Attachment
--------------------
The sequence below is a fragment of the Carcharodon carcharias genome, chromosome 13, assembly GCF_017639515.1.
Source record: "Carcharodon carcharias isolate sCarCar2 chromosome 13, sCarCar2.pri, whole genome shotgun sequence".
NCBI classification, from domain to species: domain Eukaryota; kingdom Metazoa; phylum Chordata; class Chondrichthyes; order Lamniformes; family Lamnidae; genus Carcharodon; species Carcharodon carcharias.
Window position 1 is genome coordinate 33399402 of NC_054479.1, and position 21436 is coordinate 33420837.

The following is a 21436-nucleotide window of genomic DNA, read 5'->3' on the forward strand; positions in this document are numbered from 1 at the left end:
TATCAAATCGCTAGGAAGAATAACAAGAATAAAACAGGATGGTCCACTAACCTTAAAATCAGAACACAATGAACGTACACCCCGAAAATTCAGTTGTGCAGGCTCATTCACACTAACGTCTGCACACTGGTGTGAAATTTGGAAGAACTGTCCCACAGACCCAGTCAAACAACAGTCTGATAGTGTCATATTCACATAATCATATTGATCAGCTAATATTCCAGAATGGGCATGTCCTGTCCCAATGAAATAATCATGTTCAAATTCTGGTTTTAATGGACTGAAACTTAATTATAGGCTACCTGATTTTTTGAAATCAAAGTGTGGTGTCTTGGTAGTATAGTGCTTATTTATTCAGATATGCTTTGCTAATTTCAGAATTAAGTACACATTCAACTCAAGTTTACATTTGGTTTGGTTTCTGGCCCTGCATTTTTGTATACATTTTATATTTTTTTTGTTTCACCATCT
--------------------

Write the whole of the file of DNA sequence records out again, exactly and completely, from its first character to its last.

The sequence below is a fragment of the Carcharodon carcharias genome, chromosome 13, assembly GCF_017639515.1.
Source record: "Carcharodon carcharias isolate sCarCar2 chromosome 13, sCarCar2.pri, whole genome shotgun sequence".
NCBI classification, from domain to species: domain Eukaryota; kingdom Metazoa; phylum Chordata; class Chondrichthyes; order Lamniformes; family Lamnidae; genus Carcharodon; species Carcharodon carcharias.
Window position 1 is genome coordinate 33399402 of NC_054479.1, and position 21436 is coordinate 33420837.

The following is a 21436-nucleotide window of genomic DNA, read 5'->3' on the forward strand; positions in this document are numbered from 1 at the left end:
TATCAAATCGCTAGGAAGAATAACAAGAATAAAACAGGATGGTCCACTAACCTTAAAATCAGAACACAATGAACGTACACCCCGAAAATTCAGTTGTGCAGGCTCATTCACACTAACGTCTGCACACTGGTGTGAAATTTGGAAGAACTGTCCCACAGACCCAGTCAAACAACAGTCTGATAGTGTCATATTCACATAATCATATTGATCAGCTAATATTCCAGAATGGGCATGTCCTGTCCCAATGAAATAATCATGTTCAAATTCTGGTTTTAATGGACTGAAACTTAATTATAGGCTACCTGATTTTTTGAAATCAAAGTGTGGTGTCTTGGTAGTATAGTGCTTATTTATTCAGATATGCTTTGCTAATTTCAGAATTAAGTACACATTCAACTCAAGTTTACATTTGGTTTGGTTTCTGGCCCTGCATTTTTGTATACATTTTATATTTTTTTTGTTTCACCATCT